The responses from parents were interesting in that many of the responses echoed the various messages that have been running on local television stations. After we had received all of the responses we talked about why some parents knew more than others about Question 4 and the role of television and radio advertising in influencing voters' positions. Those discussions took place on top of the original pro v. con conversation that had started prior to breaking-out the cell phones.
The experiences and perspectives of others.
On August 29, 2010 The Boston Globe ran a good article about Burlington High School Principal Patrick Larkin's approach to cell phones in his school. One of the things that jumped-out at me while reading the article was this quote from Patrick in response to a question about concerns that students will cheat or be distracted by using cell phones or laptops: “If they want to cheat, they’re going to cheat,’’ Larkin said, “with technology or anything else.’’ He said he doesn’t see much difference between this and the old scourge of teachers — note passing. “We’ve had no problem with note passing the last few years . . . I wonder why . . . they’re texting!’’ he said. Read the whole article here and make sure you read the closing quote from Principal Larkin.
Patrick Larkin takes an approach to dealing with cell phones in schools that many of us would like to see in schools. Rather than spending our effort and limited time telling students to put away their pocket computers (cell phones) we should put that effort into learning how we can leverage mobile devices to improve the learning experiences of our students.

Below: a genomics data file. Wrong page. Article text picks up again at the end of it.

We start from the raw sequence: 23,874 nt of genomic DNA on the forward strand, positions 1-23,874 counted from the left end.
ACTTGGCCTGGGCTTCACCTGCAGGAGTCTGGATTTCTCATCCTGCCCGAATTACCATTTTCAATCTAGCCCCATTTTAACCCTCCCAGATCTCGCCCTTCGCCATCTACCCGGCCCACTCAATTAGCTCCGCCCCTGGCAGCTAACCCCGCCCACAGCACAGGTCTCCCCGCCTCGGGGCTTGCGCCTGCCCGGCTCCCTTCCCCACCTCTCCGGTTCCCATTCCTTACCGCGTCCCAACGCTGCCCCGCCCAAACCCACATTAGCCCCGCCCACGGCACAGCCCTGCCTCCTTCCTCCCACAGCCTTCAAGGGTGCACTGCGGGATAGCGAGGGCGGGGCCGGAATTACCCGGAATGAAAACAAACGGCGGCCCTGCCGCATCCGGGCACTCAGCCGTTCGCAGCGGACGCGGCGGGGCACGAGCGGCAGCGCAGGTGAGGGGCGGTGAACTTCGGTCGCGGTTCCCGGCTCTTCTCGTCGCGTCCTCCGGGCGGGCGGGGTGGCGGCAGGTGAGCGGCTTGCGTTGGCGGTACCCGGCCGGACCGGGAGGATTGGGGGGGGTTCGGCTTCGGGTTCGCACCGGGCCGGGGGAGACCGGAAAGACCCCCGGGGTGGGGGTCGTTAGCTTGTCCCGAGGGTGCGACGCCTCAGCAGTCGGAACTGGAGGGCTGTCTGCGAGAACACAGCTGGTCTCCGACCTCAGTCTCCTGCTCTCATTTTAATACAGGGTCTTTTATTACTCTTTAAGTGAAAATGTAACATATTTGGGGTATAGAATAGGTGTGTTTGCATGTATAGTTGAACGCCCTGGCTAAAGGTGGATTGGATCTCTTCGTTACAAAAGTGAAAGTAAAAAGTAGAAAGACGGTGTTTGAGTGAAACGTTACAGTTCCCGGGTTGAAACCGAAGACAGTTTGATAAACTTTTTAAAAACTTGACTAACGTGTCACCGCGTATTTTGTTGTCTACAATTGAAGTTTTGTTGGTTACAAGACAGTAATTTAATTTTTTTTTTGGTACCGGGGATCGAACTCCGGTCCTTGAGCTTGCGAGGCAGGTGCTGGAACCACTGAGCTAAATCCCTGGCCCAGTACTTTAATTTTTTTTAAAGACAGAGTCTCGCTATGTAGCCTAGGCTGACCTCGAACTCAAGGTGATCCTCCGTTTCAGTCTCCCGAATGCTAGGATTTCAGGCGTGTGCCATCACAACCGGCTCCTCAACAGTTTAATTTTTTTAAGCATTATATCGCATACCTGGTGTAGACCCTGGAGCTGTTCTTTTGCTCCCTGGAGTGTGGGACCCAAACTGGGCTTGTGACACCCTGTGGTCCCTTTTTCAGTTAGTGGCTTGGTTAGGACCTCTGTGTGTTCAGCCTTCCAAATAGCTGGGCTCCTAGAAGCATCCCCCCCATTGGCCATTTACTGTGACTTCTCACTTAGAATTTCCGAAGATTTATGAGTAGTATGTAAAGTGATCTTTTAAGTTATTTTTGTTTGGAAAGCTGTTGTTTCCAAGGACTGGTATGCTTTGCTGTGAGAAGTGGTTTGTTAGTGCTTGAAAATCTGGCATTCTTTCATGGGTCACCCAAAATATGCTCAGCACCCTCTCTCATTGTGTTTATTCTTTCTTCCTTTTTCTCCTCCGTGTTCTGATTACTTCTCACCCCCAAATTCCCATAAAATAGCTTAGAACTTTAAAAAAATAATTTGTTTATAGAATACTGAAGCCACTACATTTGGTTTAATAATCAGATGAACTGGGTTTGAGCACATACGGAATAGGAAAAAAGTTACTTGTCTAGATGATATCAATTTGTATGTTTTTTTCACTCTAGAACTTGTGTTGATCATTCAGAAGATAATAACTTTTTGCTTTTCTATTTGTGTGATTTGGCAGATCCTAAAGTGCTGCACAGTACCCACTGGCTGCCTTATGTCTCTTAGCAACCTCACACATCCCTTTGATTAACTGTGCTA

The following video from CNN is a report on two different approaches to dealing with cell phone use by students. Thankfully, my school is slowly moving toward the second approach. Watch the video below then leave a comment and tell us which approach your school uses and which approach you prefer.
Who Am I? A History Mystery is a fun and challenging activity from the Smithsonian's The Price of Freedom online exhibit. Who Am I? presents players with six historical characters that they have to identify using the text and image clues provided. To solve the mystery players have to match the visual artifacts to each character.
Applications for Education Who Am I? A History Mystery could be a good way for history students to practice using evidence to create a hypothesis. Who Am I? is part of a larger online Smithsonian exhibit called The Price of Freedom. The Price of Freedom offers a series of detailed lesson plans and videos for six major events and eras in US History. Those events and eras are War of Independence, Wars of Expansion, The Civil War, World War II, Cold War/ Vietnam, and September 11.
This month marked one year from the beginning of the Deep Water Horizon Oil Spill in the Gulf of Mexico. A year later people in the Gulf Coast region are still feeling the effects of that disaster. This week's Snag Learning Film of the Week is Hunting for Oil. Hunting for Oil is a twelve minute film about the people who are working to evaluate the impact of the oil spill and clean up the oil. You can watch a preview of the film in the widget below and find the full film with discussion questions here.